For the Start button, yes people will learn where it is. However clicking it on a multi-monitor setup is a lot harder than just having a Start button there. I honestly don't see the point in hiding it AND making it hard to click.

      Sometimes less is more. And then at other times, it isn't.
      Han CNX
      • the start menu

        i don't like the old start menu, it sucks, only thing on windows 8 is that i am not sure you can have multi programs and website opened at the same time on the screen,
        • Chuckle

          So they removed the Start Button and gave you a Start Screen.

          Wow. That makes so much sense on a non-tablet.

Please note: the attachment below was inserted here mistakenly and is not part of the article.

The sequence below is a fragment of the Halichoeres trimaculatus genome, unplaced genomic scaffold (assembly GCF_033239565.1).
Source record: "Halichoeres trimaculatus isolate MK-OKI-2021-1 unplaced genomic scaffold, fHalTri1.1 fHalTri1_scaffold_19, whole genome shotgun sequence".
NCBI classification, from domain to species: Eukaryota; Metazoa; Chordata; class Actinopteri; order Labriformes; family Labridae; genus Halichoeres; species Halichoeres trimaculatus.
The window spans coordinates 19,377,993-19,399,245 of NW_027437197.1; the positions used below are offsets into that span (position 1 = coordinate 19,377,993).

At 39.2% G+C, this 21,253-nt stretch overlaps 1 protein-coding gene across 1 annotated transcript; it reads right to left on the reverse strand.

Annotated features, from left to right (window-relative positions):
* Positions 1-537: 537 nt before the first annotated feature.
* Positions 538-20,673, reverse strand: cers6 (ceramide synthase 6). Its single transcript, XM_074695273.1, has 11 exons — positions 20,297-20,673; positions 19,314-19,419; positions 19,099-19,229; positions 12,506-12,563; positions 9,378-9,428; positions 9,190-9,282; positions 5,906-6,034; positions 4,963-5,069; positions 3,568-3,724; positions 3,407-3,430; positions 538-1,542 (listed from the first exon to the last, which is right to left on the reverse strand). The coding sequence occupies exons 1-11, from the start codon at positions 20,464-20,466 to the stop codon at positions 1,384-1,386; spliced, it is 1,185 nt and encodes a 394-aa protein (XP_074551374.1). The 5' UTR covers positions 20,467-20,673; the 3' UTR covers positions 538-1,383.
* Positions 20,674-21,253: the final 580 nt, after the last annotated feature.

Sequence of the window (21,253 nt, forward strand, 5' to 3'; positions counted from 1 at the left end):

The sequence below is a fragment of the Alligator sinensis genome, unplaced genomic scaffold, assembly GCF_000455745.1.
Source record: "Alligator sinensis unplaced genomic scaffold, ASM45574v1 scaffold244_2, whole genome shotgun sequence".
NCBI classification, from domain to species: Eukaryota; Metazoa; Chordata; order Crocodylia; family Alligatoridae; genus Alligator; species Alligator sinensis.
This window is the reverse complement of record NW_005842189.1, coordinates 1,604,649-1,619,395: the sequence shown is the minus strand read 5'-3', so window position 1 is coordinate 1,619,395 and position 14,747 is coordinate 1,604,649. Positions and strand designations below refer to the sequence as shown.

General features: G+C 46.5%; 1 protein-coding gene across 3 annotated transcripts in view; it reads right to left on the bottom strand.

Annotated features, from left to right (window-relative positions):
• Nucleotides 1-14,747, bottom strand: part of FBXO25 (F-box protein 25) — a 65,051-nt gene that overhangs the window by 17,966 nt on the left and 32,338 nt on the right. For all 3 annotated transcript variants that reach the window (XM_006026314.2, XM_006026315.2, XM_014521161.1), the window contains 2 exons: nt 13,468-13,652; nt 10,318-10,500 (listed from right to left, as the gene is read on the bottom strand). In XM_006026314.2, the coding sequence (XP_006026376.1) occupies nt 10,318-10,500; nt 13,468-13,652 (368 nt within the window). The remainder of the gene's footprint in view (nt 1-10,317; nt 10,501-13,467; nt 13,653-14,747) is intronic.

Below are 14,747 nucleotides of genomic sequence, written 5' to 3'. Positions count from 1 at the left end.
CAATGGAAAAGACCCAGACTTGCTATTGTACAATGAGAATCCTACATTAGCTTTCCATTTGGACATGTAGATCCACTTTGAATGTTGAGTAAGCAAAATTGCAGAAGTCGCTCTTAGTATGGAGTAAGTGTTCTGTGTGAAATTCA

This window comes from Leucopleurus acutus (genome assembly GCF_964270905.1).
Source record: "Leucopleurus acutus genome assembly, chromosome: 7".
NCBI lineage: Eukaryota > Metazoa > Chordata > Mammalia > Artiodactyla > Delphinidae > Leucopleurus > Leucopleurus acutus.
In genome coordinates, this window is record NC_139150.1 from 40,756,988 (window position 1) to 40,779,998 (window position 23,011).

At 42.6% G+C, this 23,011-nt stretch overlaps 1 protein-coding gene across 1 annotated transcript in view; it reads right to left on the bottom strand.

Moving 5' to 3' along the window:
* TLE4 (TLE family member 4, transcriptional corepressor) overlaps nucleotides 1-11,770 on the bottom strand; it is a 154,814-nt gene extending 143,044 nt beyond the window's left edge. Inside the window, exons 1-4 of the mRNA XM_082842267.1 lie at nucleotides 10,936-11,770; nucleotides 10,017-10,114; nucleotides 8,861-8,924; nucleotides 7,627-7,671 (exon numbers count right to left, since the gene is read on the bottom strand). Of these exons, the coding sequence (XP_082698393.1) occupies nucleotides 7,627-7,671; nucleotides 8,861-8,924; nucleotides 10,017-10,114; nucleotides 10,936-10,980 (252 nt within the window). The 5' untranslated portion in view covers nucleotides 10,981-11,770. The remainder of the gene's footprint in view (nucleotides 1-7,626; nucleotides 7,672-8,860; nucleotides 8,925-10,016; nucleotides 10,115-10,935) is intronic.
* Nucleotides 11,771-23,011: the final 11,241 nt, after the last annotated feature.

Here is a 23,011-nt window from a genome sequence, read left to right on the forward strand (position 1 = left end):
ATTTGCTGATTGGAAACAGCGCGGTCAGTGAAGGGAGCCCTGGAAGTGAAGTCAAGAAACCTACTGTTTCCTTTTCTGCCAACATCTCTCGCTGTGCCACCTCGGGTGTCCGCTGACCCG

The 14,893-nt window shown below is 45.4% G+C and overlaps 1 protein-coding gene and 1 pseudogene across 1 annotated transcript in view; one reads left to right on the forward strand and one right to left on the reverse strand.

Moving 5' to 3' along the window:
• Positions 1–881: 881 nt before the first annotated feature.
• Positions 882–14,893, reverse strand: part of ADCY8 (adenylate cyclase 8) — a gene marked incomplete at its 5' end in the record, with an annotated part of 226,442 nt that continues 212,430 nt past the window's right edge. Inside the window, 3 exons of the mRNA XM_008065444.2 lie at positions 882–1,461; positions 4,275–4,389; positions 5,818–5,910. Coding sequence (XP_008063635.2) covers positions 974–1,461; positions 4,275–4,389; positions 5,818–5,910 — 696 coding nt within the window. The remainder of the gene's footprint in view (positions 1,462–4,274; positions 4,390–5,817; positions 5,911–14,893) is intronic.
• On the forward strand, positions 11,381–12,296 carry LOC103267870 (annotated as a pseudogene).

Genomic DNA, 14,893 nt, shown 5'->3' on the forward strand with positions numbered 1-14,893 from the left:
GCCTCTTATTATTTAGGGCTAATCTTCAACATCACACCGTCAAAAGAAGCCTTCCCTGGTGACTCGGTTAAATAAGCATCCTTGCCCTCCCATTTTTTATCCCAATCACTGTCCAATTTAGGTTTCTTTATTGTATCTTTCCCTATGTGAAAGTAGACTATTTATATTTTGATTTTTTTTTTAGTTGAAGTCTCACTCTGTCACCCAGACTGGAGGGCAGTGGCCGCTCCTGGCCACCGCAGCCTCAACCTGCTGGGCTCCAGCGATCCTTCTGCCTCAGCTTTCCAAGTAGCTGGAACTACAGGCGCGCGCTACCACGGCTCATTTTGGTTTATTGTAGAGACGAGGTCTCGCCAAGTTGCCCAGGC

• You can

          Two applications (Metro or "regular") can share the screen.
      • Hit the Windows Key to bring up the Start screen

        Hit the Windows Key (to bring up the Start screen) and start typing what you're looking for. It's fast and easy, and similar to the "dash" key (Ctrl) in Ubuntu.
        • Typing what I am looking for is the problem!

          Very often I cannot remember the name of that application I installed a few months ago and that I need very much but only use once every new moon...
          And then where is it? Under apps or under settings in the charm bar?

          With windows 8 things are totally disorganised. The windows screen is flat. There is no drill down logic which the start menu offers.